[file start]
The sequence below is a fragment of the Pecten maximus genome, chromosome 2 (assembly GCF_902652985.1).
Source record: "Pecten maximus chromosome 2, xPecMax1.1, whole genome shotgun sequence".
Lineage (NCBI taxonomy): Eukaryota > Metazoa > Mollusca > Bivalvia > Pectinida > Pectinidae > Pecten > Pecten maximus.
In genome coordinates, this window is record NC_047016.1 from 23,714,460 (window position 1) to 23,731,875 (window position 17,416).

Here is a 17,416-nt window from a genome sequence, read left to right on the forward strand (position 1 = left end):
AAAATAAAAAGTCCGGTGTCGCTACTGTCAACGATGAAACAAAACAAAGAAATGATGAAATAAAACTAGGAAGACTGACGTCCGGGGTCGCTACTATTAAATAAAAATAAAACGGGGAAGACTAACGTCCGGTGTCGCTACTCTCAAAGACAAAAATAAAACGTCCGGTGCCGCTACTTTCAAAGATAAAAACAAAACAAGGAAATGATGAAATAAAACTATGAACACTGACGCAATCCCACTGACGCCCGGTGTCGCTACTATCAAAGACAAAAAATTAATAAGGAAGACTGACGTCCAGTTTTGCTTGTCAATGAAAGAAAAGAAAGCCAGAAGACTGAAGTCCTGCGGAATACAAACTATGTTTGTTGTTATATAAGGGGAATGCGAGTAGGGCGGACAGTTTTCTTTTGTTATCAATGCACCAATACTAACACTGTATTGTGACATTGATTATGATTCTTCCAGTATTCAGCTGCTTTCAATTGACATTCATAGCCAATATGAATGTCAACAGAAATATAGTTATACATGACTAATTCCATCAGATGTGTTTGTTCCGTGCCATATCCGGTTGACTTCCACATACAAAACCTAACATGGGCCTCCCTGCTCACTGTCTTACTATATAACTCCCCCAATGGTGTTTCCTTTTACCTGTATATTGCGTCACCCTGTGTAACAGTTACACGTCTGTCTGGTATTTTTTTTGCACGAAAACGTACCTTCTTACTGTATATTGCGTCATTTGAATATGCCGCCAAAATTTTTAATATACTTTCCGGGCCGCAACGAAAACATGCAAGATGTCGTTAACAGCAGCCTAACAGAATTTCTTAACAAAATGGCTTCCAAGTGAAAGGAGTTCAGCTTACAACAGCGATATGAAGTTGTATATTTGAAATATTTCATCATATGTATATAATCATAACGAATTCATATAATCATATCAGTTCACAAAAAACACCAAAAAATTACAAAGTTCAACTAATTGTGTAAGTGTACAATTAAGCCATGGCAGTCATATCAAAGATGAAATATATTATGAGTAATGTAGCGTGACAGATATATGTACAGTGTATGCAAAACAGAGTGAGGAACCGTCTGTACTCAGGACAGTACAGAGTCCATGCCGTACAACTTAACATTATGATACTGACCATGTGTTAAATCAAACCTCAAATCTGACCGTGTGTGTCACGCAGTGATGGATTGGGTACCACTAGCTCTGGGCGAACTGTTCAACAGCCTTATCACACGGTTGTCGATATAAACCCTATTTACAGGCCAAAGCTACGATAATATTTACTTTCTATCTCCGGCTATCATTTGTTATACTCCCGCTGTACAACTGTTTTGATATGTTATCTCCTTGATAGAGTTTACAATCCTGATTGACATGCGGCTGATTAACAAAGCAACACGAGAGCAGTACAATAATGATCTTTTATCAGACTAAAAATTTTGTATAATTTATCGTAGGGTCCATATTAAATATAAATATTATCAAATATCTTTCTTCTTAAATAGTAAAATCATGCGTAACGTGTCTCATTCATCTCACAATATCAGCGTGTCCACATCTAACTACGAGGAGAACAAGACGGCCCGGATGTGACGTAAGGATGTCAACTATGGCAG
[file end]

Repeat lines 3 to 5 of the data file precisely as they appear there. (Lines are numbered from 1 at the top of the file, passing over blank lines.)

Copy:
Lineage (NCBI taxonomy): Eukaryota > Metazoa > Mollusca > Bivalvia > Pectinida > Pectinidae > Pecten > Pecten maximus.
In genome coordinates, this window is record NC_047016.1 from 23,714,460 (window position 1) to 23,731,875 (window position 17,416).

Here is a 17,416-nt window from a genome sequence, read left to right on the forward strand (position 1 = left end):